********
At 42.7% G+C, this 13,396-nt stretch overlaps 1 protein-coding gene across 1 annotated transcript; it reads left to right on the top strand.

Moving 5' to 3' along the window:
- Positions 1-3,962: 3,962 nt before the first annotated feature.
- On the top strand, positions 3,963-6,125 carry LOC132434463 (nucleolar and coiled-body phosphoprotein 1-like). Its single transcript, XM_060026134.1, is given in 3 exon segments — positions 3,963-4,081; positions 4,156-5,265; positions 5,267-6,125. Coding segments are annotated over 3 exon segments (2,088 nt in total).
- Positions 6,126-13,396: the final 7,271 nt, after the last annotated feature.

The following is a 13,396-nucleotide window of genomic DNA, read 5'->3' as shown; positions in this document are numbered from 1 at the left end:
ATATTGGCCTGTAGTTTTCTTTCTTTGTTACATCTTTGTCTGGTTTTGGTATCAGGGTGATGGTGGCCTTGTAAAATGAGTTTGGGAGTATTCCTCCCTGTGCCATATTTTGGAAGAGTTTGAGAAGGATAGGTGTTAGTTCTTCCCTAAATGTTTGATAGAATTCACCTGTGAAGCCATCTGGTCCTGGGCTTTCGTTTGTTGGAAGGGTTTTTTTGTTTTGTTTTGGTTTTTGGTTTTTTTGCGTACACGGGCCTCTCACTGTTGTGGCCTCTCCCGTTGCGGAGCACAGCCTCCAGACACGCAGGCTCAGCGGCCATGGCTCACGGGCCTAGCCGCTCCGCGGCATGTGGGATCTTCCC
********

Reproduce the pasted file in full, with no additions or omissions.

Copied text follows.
At 42.7% G+C, this 13,396-nt stretch overlaps 1 protein-coding gene across 1 annotated transcript; it reads left to right on the top strand.

Moving 5' to 3' along the window:
- Positions 1-3,962: 3,962 nt before the first annotated feature.
- On the top strand, positions 3,963-6,125 carry LOC132434463 (nucleolar and coiled-body phosphoprotein 1-like). Its single transcript, XM_060026134.1, is given in 3 exon segments — positions 3,963-4,081; positions 4,156-5,265; positions 5,267-6,125. Coding segments are annotated over 3 exon segments (2,088 nt in total).
- Positions 6,126-13,396: the final 7,271 nt, after the last annotated feature.

The following is a 13,396-nucleotide window of genomic DNA, read 5'->3' as shown; positions in this document are numbered from 1 at the left end:
ATATTGGCCTGTAGTTTTCTTTCTTTGTTACATCTTTGTCTGGTTTTGGTATCAGGGTGATGGTGGCCTTGTAAAATGAGTTTGGGAGTATTCCTCCCTGTGCCATATTTTGGAAGAGTTTGAGAAGGATAGGTGTTAGTTCTTCCCTAAATGTTTGATAGAATTCACCTGTGAAGCCATCTGGTCCTGGGCTTTCGTTTGTTGGAAGGGTTTTTTTGTTTTGTTTTGGTTTTTGGTTTTTTTGCGTACACGGGCCTCTCACTGTTGTGGCCTCTCCCGTTGCGGAGCACAGCCTCCAGACACGCAGGCTCAGCGGCCATGGCTCACGGGCCTAGCCGCTCCGCGGCATGTGGGATCTTCCC